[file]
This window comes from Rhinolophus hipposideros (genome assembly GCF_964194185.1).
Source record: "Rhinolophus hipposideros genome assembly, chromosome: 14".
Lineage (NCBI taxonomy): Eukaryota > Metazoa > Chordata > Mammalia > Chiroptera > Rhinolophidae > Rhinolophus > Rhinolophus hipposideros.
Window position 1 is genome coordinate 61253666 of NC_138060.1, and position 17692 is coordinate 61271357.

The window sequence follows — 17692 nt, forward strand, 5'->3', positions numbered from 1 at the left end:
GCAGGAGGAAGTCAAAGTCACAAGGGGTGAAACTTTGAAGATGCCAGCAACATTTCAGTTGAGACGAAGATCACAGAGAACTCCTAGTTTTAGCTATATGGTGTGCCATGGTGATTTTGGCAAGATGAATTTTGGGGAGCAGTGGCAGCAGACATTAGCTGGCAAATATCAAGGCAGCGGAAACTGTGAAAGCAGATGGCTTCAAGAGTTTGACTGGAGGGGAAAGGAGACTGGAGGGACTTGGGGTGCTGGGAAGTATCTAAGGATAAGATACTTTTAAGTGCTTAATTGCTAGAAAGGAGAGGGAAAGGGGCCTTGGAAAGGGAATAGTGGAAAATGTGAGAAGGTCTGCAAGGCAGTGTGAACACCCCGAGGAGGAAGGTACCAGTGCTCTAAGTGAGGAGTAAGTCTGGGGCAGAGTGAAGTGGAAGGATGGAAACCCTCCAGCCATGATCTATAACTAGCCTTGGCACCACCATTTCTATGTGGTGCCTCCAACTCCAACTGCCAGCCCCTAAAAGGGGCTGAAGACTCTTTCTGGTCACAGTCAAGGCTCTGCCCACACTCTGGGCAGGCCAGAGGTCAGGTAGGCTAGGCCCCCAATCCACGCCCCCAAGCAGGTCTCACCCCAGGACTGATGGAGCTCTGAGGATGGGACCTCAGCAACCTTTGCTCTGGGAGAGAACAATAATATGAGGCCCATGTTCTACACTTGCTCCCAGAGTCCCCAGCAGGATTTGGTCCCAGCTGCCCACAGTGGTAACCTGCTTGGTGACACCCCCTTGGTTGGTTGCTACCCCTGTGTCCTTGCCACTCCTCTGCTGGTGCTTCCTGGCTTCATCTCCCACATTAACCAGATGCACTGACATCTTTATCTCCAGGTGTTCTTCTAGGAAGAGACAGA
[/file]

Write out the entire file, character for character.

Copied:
This window comes from Rhinolophus hipposideros (genome assembly GCF_964194185.1).
Source record: "Rhinolophus hipposideros genome assembly, chromosome: 14".
Lineage (NCBI taxonomy): Eukaryota > Metazoa > Chordata > Mammalia > Chiroptera > Rhinolophidae > Rhinolophus > Rhinolophus hipposideros.
Window position 1 is genome coordinate 61253666 of NC_138060.1, and position 17692 is coordinate 61271357.

The window sequence follows — 17692 nt, forward strand, 5'->3', positions numbered from 1 at the left end:
GCAGGAGGAAGTCAAAGTCACAAGGGGTGAAACTTTGAAGATGCCAGCAACATTTCAGTTGAGACGAAGATCACAGAGAACTCCTAGTTTTAGCTATATGGTGTGCCATGGTGATTTTGGCAAGATGAATTTTGGGGAGCAGTGGCAGCAGACATTAGCTGGCAAATATCAAGGCAGCGGAAACTGTGAAAGCAGATGGCTTCAAGAGTTTGACTGGAGGGGAAAGGAGACTGGAGGGACTTGGGGTGCTGGGAAGTATCTAAGGATAAGATACTTTTAAGTGCTTAATTGCTAGAAAGGAGAGGGAAAGGGGCCTTGGAAAGGGAATAGTGGAAAATGTGAGAAGGTCTGCAAGGCAGTGTGAACACCCCGAGGAGGAAGGTACCAGTGCTCTAAGTGAGGAGTAAGTCTGGGGCAGAGTGAAGTGGAAGGATGGAAACCCTCCAGCCATGATCTATAACTAGCCTTGGCACCACCATTTCTATGTGGTGCCTCCAACTCCAACTGCCAGCCCCTAAAAGGGGCTGAAGACTCTTTCTGGTCACAGTCAAGGCTCTGCCCACACTCTGGGCAGGCCAGAGGTCAGGTAGGCTAGGCCCCCAATCCACGCCCCCAAGCAGGTCTCACCCCAGGACTGATGGAGCTCTGAGGATGGGACCTCAGCAACCTTTGCTCTGGGAGAGAACAATAATATGAGGCCCATGTTCTACACTTGCTCCCAGAGTCCCCAGCAGGATTTGGTCCCAGCTGCCCACAGTGGTAACCTGCTTGGTGACACCCCCTTGGTTGGTTGCTACCCCTGTGTCCTTGCCACTCCTCTGCTGGTGCTTCCTGGCTTCATCTCCCACATTAACCAGATGCACTGACATCTTTATCTCCAGGTGTTCTTCTAGGAAGAGACAGA